We are very much about reducing the environmental impact of our home. Solar is a good start but is just one piece of the puzzle. When it is used in conjunction with other energy-saving systems, it becomes a major part of the equation.
Luckily, there are a lot of government incentives to set up solar panels and you can even DIY it to save even more money which you can find out here now.
A heat pump is a fantastic way to use a lot less energy heating and cooling your home. But, people are wondering if they can use solar with a heat pump to essentially do it for free. In this article, we will go over how solar energy and a heat pump can work together.
What is a heat pump?
You are probably already familiar with a heat pump without even realizing it. Your refrigerator acts as a heat pump in a way. Like a fridge, a heat pump transfers heat from one area to another. In the case of a fridge, heat is removed from the inside and distributed to the air outside. This is why the coil on the backside of a fridge is hot.
A heat pump does the same thing in principle. It removes the heat from the outside of the home and pumps it inside. There is a compressor in the heat pump that then uses pressure to increase the heat of the air is brought in from outside.
That heat is used to heat up water that gets pumped around the house to radiators. In many cases these days, the water is pumped under the floor in coils to provide even and efficient radiant heat.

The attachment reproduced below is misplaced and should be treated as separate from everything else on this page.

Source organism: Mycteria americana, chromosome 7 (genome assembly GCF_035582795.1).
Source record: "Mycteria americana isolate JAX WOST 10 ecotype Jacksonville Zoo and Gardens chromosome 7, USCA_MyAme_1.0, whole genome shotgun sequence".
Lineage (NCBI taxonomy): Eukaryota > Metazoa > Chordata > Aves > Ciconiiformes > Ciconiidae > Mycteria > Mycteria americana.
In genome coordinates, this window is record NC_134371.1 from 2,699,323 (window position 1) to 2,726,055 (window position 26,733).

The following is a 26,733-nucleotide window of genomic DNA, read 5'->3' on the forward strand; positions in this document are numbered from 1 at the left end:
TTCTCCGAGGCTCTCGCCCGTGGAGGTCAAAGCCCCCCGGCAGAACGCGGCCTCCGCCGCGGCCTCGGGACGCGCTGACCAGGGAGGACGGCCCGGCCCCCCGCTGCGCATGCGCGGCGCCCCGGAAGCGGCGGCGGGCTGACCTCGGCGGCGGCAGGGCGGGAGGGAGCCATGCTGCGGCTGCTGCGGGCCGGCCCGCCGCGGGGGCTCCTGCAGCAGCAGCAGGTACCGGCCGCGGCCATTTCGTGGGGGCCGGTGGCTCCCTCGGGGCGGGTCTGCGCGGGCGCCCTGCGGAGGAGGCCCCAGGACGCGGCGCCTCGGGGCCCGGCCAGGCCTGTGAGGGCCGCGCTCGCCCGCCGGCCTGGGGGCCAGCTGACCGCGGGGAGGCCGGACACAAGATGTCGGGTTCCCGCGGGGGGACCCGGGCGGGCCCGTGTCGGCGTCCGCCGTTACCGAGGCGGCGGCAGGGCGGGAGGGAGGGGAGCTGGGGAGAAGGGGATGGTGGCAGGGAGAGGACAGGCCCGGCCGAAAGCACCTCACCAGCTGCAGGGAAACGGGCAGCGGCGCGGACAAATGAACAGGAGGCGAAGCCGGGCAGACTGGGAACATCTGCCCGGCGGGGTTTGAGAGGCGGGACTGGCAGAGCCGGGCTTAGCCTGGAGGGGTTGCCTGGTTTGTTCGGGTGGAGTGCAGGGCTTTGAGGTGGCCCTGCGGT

How does it work with solar?
In theory, a solar panel system can run any appliance in the home no matter how many watts it uses or amps it pulls. The only barrier to powering a home full of high-demand devices is the size and how many panels there are.
For the average house with an average solar panel, it will depend on how much heavy lifting your heat pump needs to do. The reason being is that heat pumps work best in areas where it doesn’t get too cold outside and there isn’t much heat required to make it comfortable inside.
In an area where the average low temperature is over 40°F then you won’t need too many kWh to manage. A 5 kW solar system will likely be a little too weak for power so something closer to 7 or 8 will get the job done.
Is it worth it?
For some people, it is very much worth it to use solar to run a heat pump since they end up with free home heating. However, it does take special circumstances. The winters also need to be sunny in your area to be able to work enough to keep the pump running. Cloudy areas will need to use a combination of grid power and solar.